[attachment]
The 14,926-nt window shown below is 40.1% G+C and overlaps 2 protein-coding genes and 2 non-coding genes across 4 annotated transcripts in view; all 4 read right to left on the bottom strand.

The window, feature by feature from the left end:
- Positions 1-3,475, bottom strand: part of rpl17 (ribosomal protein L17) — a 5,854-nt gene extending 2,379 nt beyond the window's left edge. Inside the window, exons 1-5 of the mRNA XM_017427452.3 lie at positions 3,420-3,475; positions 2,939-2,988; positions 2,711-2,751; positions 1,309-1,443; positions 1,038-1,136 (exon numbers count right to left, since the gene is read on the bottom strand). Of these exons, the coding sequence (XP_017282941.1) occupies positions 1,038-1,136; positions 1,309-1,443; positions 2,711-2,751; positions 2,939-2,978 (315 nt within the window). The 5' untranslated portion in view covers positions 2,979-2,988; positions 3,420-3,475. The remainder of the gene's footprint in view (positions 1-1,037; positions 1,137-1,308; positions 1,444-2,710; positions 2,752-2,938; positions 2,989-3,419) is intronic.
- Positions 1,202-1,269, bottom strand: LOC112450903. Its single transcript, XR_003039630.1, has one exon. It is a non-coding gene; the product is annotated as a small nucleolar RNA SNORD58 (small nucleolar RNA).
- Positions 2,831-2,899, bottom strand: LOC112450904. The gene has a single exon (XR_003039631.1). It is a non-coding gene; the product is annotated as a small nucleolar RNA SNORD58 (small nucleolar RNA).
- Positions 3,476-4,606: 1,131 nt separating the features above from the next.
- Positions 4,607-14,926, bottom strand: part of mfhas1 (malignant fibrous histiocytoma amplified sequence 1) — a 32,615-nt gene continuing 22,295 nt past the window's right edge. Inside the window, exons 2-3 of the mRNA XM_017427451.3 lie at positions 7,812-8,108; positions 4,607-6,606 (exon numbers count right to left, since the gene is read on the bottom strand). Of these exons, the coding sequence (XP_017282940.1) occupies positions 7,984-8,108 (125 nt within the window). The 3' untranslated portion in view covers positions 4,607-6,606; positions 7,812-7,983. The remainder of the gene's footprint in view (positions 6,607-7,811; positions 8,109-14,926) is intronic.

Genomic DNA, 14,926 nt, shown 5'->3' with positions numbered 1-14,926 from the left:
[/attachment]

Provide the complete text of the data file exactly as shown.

The 14,926-nt window shown below is 40.1% G+C and overlaps 2 protein-coding genes and 2 non-coding genes across 4 annotated transcripts in view; all 4 read right to left on the bottom strand.

The window, feature by feature from the left end:
- Positions 1-3,475, bottom strand: part of rpl17 (ribosomal protein L17) — a 5,854-nt gene extending 2,379 nt beyond the window's left edge. Inside the window, exons 1-5 of the mRNA XM_017427452.3 lie at positions 3,420-3,475; positions 2,939-2,988; positions 2,711-2,751; positions 1,309-1,443; positions 1,038-1,136 (exon numbers count right to left, since the gene is read on the bottom strand). Of these exons, the coding sequence (XP_017282941.1) occupies positions 1,038-1,136; positions 1,309-1,443; positions 2,711-2,751; positions 2,939-2,978 (315 nt within the window). The 5' untranslated portion in view covers positions 2,979-2,988; positions 3,420-3,475. The remainder of the gene's footprint in view (positions 1-1,037; positions 1,137-1,308; positions 1,444-2,710; positions 2,752-2,938; positions 2,989-3,419) is intronic.
- Positions 1,202-1,269, bottom strand: LOC112450903. Its single transcript, XR_003039630.1, has one exon. It is a non-coding gene; the product is annotated as a small nucleolar RNA SNORD58 (small nucleolar RNA).
- Positions 2,831-2,899, bottom strand: LOC112450904. The gene has a single exon (XR_003039631.1). It is a non-coding gene; the product is annotated as a small nucleolar RNA SNORD58 (small nucleolar RNA).
- Positions 3,476-4,606: 1,131 nt separating the features above from the next.
- Positions 4,607-14,926, bottom strand: part of mfhas1 (malignant fibrous histiocytoma amplified sequence 1) — a 32,615-nt gene continuing 22,295 nt past the window's right edge. Inside the window, exons 2-3 of the mRNA XM_017427451.3 lie at positions 7,812-8,108; positions 4,607-6,606 (exon numbers count right to left, since the gene is read on the bottom strand). Of these exons, the coding sequence (XP_017282940.1) occupies positions 7,984-8,108 (125 nt within the window). The 3' untranslated portion in view covers positions 4,607-6,606; positions 7,812-7,983. The remainder of the gene's footprint in view (positions 6,607-7,811; positions 8,109-14,926) is intronic.

Genomic DNA, 14,926 nt, shown 5'->3' with positions numbered 1-14,926 from the left: